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Another potential counter could be the Disarming Attack combat maneuver, or the Disarm combat option (if the DM allows it). Both just require the attacker to make a "weapon attack", not specifically a melee weapon attack. So the attacker could make a ranged attack to disarm, and if successful, use their move to close to 5', then either draw a melee weapon and use any extra attacks they may have, or pick up your dropped pole arm to prevent you from picking it up on your turn.

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No, you are not unbeatable, the are many ways it doesn't work

First, there are range characters, like archers, and spellcasters who don't care about melee feats, and can "kill you lots".

However, once an intelligent/experienced character sees you have a pole-arm, it is a dead give away in how to approach anyone wielding this weapon. The easiest way to attack is just declare the Disengage Action.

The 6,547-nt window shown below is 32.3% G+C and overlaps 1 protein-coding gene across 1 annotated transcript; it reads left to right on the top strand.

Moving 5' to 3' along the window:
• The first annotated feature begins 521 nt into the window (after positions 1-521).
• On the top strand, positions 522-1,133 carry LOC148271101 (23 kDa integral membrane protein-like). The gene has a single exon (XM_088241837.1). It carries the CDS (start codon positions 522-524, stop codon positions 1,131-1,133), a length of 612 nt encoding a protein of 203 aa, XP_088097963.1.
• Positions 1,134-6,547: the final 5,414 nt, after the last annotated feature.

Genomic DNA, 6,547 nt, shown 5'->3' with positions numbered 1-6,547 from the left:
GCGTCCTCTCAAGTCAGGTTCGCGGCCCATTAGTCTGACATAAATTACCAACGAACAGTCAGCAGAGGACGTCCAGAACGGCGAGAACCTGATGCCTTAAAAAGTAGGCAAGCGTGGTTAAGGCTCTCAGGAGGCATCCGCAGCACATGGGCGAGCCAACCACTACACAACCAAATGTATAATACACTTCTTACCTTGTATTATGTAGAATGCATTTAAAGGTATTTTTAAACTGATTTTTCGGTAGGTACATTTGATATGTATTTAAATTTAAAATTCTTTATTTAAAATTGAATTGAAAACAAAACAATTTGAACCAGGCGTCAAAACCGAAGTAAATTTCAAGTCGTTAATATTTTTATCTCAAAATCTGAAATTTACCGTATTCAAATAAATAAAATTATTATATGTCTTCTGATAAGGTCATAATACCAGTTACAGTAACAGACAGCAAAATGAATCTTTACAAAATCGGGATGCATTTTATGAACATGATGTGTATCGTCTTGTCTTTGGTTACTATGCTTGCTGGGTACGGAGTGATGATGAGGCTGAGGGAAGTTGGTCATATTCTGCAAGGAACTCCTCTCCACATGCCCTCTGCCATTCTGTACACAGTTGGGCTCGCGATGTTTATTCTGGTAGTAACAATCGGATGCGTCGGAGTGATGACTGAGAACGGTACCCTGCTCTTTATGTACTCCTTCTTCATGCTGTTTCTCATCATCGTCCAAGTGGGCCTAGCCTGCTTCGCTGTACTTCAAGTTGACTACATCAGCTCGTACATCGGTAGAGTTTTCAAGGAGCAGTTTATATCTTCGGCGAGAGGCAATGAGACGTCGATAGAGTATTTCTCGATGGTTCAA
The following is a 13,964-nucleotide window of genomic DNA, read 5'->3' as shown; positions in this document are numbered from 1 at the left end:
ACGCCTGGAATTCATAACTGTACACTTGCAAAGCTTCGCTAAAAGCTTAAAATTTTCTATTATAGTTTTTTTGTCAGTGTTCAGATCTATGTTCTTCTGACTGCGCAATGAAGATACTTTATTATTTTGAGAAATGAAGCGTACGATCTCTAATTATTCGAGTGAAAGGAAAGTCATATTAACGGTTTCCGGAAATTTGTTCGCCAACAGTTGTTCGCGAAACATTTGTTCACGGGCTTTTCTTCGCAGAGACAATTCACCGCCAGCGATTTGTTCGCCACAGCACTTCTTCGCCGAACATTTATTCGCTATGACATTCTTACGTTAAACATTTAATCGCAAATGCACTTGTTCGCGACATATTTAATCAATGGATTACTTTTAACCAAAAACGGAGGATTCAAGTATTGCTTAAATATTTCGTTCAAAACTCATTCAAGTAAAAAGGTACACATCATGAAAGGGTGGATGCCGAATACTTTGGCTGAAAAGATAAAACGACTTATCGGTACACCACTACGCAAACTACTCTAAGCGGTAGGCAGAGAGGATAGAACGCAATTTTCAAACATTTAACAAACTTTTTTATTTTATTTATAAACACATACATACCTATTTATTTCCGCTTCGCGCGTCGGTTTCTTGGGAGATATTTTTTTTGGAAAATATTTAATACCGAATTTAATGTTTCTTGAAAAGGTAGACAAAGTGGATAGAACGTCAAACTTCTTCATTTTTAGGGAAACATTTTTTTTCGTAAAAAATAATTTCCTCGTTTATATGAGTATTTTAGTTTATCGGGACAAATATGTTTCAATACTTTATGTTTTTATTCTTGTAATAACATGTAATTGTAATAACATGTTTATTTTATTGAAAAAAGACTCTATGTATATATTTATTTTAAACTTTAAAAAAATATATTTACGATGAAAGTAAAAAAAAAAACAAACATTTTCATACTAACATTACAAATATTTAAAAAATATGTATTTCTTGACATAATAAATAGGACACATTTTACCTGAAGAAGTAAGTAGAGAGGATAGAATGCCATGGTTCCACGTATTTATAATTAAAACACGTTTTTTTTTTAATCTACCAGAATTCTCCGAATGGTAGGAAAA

If you take the Disengage action, your movement doesn't provoke opportunity attacks for the rest of the turn.

and since the character no longer provokes OA's, Anyone can run up to your face, and then: cast a quickened spell cast a Bonus Action spell make a bonus action attack or any number of other Bonus Action choices A Rogue can use their Bonus Action to use Disengage, run up to your face and use their entire attack action to mess up your pretty face, and your character can't do squat about it until their next turn.

"But wait! Sentinel allows me to hit creatures who are using the Disengage action, so I still get the OA!"